How to train Keras model x20 times faster with TPU for free
For quite some while, I feel content training my model on a single GTX 1070 graphics card which is rated around 8.18 TFlops single precision, then Google opens up their free Tesla K80 GPU on Colab which comes with 12GB RAM, and rated at slightly faster 8.73 TFlops. Until recently, the Cloud TPU option with 180 TFlops pops up in Colab’s runtime type selector. In this quick tutorial, you will learn how to take your existing Keras model, turn it into a TPU model and train on Colab x20 faster compared to training on my GTX1070 for free.
We are going to build an easy to understand yet complex enough to train Keras model so we can warm up the Cloud TPU a little bit. Training an LSTM model on the IMDB sentiment classification task could be a great example because LSTM can be more computationally expensive to train than other layers like Dense and convolutional.
An overview of the workflow,
- Build a Keras model for training in functional API with static input
- Convert Keras model to TPU model.
- Train the TPU model with static
batch_size * 8and save the weights to file.
- Build a Keras model for inference with the same structure but variable batch input size.
- Load the model weights.
- Predict with the inferencing model.
You can play with the Colab Jupyter notebook — Keras_LSTM_TPU.ipynb while reading on.
Firstly, Follow the instruction in the image below to activate the TPU in the Colab runtime.
Static input Batch size
Input pipelines running on CPU and GPU are mostly free from the static shape requirement, while in the XLA/TPU environment, static shapes and batch size is imposed.
The Could TPU contains 8 TPU cores, which operate as independent processing units. The TPU is not fully utilized unless all eight cores are used. To fully speed up the training with vectorization, we can choose a larger batch size compared to training the same model on a single GPU. A total batch size of 1024 (128 per core) is generally a good starting point.
In case you are going to train a larger model where the batch size is too large, try slowly reduce the batch size until it fits in TPU memory, just making sure that the total batch size is a multiple of 64 (the per-core batch size should be a multiple of 8).
It is also worth to mention when training with larger batch size; it is generally safe to increase the learning rate of the optimizer to allow even faster convergence. You can find a reference in this paper — “Accurate, Large Minibatch SGD: Training ImageNet in 1 Hour”.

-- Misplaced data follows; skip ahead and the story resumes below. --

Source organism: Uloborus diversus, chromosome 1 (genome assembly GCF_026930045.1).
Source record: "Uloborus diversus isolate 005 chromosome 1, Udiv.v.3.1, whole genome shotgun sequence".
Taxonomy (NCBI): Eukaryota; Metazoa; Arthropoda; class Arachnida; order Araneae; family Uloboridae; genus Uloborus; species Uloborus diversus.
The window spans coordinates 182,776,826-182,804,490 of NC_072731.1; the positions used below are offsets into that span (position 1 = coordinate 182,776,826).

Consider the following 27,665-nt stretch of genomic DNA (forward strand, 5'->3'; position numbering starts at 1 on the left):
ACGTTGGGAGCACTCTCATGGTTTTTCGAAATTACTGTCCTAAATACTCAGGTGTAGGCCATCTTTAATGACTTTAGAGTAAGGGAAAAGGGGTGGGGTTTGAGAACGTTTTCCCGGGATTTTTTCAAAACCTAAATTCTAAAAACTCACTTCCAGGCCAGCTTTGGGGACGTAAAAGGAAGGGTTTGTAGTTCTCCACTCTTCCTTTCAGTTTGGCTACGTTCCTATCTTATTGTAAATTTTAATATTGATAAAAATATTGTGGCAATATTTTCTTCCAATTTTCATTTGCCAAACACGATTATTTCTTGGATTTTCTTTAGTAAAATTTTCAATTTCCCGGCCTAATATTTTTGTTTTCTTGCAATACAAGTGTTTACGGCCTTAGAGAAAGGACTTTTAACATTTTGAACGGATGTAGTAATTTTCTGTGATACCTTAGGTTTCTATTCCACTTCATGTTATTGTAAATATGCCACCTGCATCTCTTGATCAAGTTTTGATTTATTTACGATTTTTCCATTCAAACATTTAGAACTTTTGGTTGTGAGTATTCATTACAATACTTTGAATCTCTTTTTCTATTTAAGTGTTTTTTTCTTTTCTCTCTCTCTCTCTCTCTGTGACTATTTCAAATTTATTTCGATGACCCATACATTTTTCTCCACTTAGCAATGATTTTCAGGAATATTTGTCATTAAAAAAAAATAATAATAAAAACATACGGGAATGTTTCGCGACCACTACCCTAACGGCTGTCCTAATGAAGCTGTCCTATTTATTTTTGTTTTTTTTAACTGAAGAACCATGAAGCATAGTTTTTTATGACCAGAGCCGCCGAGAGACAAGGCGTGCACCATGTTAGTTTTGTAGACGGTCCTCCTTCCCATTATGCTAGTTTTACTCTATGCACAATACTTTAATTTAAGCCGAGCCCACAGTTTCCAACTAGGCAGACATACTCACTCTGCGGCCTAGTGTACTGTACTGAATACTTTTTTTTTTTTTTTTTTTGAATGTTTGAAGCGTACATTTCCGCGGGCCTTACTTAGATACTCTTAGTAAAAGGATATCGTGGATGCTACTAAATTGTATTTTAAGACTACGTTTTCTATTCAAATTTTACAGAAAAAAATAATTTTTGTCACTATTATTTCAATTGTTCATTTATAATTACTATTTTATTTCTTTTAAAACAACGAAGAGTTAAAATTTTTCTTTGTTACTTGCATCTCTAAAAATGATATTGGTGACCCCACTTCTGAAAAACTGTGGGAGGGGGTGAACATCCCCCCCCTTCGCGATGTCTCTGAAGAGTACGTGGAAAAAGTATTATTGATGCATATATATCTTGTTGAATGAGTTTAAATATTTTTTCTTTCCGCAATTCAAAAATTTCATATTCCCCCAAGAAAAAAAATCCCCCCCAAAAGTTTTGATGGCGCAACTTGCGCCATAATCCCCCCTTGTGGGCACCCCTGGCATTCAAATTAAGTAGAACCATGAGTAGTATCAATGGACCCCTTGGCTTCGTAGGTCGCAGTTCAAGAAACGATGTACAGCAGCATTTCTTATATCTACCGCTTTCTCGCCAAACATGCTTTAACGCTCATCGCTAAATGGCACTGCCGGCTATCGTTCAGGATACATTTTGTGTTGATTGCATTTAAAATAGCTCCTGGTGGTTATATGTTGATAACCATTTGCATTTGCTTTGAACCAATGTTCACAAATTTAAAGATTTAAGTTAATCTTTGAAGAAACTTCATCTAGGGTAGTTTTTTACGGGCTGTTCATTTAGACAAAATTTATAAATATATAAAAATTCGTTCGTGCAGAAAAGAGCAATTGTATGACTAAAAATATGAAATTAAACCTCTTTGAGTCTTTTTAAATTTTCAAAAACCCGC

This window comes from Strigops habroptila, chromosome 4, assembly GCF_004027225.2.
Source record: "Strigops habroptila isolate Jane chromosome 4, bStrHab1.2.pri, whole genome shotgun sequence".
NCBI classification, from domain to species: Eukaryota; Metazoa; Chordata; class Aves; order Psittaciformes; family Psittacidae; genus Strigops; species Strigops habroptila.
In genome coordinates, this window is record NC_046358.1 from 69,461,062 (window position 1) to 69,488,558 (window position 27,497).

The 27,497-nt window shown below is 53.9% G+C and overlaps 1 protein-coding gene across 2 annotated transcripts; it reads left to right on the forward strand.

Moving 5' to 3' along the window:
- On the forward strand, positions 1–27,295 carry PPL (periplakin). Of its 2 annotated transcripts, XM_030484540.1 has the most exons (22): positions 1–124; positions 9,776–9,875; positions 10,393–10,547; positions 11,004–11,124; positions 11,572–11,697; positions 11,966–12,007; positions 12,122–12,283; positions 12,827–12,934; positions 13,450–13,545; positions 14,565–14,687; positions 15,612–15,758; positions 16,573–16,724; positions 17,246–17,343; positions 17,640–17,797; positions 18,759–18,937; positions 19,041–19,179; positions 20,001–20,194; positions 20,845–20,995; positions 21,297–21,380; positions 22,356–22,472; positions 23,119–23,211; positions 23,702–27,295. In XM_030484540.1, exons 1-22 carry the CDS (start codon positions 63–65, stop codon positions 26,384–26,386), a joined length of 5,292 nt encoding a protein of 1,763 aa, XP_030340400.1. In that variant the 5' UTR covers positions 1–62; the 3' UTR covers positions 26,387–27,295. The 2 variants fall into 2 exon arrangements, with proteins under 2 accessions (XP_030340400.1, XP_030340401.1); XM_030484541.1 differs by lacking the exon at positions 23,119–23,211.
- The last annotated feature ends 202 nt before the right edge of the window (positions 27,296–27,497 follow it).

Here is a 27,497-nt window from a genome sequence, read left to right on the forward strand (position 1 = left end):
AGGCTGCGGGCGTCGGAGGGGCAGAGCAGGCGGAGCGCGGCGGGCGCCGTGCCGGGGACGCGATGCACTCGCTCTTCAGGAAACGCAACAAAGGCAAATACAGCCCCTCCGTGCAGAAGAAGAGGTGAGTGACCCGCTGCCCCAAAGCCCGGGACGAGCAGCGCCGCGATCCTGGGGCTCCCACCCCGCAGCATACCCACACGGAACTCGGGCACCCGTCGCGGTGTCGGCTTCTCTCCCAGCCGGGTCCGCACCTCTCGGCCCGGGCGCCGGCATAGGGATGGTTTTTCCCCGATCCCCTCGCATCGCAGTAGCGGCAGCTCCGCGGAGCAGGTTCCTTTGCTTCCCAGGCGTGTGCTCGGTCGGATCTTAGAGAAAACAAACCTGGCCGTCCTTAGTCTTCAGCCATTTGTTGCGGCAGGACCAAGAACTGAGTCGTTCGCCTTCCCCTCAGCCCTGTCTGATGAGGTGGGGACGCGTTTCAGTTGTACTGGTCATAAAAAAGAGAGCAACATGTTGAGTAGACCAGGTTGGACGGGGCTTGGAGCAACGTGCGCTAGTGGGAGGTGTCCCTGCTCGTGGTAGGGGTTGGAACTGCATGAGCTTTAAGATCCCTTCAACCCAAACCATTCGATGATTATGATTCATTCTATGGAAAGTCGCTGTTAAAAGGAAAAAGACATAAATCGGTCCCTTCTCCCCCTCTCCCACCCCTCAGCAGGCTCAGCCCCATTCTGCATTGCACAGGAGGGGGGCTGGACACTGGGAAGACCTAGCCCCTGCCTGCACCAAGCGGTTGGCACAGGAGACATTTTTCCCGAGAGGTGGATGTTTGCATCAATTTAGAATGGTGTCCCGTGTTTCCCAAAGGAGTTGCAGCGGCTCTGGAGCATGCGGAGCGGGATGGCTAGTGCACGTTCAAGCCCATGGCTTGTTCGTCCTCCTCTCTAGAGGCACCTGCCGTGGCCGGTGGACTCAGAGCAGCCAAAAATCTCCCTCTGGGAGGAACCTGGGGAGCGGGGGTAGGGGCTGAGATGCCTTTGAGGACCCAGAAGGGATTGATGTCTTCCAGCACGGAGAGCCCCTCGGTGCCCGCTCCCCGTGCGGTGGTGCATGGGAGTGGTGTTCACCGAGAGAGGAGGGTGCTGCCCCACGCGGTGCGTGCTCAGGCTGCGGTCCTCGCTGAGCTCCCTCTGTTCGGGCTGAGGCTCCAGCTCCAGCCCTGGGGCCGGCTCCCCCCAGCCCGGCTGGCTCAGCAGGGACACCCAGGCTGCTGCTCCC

In Keras, to define a static batch size, we use its functional API and then specify the
batch_size parameter for the Input layer. Notice that the model builds in a function which takes a
batch_size parameter so we can come back later to make another model for inferencing runs on CPU or GPU which takes variable batch size inputs.
tf.train.Optimizer instead of a standard Keras optimizer since Keras optimizer support is still experimental for TPU.
Convert Keras model to TPU model
tf.contrib.tpu.keras_to_tpu_model function converts a
tf.keras model to an equivalent TPU version.
We then use the standard Keras methods to train, save the weights and evaluate the model. Notice that the
batch_size is set to eight times of the model input
batch_size since the input samples are evenly distributed to run on 8 TPU cores.
I set up an experiment to compare the training speed between a single GTX1070 running locally on my Windows PC and TPU on Colab, here is the result.
Both GPU and TPU takes the input batch size of 128,
GPU: 179 seconds per epoch. 20 epochs reach 76.9% validation accuracy, total 3600 seconds.
TPU: 5 seconds per epoch except for the very first epoch which takes 49 seconds. 20 epochs reach 95.2% validation accuracy, total 150 seconds.
The validation accuracy for TPU after 20 epochs are higher than GPU may be caused by training 8 batches of the mini-batch size of 128 samples at a time.
Inferencing on CPU
Once we have the model weights, we can load it as usual and make predictions on another device like CPU or GPU. We also want the inferencing model to accept flexible input batch size, that can be done with the previous
You can see the inferencing model now takes variable input samples,
Layer (type) Output Shape Param #
Input (InputLayer) (None, 500) 0
Embedding (Embedding) (None, 500, 128) 1280000
LSTM (LSTM) (None, 32) 20608
Output (Dense) (None, 1) 33
Then you can use the standard
evaluate() functions with the inferencing model.
Conclusion and further reading
This quick tutorial shows you how to train a Keras model faster leveraging the free Cloud TPU resource on Google Colab.